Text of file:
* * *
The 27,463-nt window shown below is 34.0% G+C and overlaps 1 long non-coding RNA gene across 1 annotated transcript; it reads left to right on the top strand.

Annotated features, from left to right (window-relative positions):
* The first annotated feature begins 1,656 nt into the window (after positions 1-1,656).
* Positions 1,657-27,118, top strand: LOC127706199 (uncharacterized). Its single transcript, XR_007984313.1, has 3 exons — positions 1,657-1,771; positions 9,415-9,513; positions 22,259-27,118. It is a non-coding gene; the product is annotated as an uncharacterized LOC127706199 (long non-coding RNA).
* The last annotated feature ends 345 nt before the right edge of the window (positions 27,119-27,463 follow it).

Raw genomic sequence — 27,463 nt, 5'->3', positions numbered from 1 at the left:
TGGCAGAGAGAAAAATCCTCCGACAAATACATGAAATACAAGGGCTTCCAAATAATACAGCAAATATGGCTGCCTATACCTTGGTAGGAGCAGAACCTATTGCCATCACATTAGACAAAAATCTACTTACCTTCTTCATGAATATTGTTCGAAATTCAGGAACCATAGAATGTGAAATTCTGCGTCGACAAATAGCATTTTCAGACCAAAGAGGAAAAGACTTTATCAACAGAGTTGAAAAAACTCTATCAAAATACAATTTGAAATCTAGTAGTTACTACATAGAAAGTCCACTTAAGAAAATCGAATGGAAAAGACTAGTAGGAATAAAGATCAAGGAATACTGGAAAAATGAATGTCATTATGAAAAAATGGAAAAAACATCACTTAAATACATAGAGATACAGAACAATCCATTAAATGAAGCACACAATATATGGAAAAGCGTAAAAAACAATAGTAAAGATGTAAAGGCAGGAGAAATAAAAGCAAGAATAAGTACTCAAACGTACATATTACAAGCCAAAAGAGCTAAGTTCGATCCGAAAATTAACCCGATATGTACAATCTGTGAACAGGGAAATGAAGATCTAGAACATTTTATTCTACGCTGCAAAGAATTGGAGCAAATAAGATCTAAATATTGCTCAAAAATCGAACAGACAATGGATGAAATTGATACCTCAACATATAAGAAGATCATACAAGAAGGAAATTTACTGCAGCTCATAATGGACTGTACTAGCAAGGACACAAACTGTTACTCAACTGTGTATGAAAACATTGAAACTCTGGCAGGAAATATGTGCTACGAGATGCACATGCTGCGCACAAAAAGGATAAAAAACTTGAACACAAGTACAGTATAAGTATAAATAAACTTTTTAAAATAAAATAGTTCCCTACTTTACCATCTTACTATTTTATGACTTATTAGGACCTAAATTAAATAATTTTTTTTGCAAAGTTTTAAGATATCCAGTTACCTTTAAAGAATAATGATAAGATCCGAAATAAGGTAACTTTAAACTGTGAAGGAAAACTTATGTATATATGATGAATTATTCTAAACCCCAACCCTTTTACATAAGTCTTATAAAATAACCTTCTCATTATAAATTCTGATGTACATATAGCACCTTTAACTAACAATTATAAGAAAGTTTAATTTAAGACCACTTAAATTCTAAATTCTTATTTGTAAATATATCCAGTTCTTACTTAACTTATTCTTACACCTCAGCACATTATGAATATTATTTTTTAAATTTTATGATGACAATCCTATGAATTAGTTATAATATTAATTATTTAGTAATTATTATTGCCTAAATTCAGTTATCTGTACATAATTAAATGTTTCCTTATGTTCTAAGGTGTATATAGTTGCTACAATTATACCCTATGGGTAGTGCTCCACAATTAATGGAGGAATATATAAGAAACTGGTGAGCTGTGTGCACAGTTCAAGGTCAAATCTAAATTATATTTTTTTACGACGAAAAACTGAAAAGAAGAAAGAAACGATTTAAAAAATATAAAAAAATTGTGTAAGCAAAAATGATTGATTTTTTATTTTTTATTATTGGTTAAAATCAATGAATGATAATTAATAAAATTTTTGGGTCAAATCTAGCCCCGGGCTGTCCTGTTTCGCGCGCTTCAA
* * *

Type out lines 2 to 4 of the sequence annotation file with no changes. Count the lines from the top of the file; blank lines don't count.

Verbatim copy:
Annotated features, from left to right (window-relative positions):
* The first annotated feature begins 1,656 nt into the window (after positions 1-1,656).
* Positions 1,657-27,118, top strand: LOC127706199 (uncharacterized). Its single transcript, XR_007984313.1, has 3 exons — positions 1,657-1,771; positions 9,415-9,513; positions 22,259-27,118. It is a non-coding gene; the product is annotated as an uncharacterized LOC127706199 (long non-coding RNA).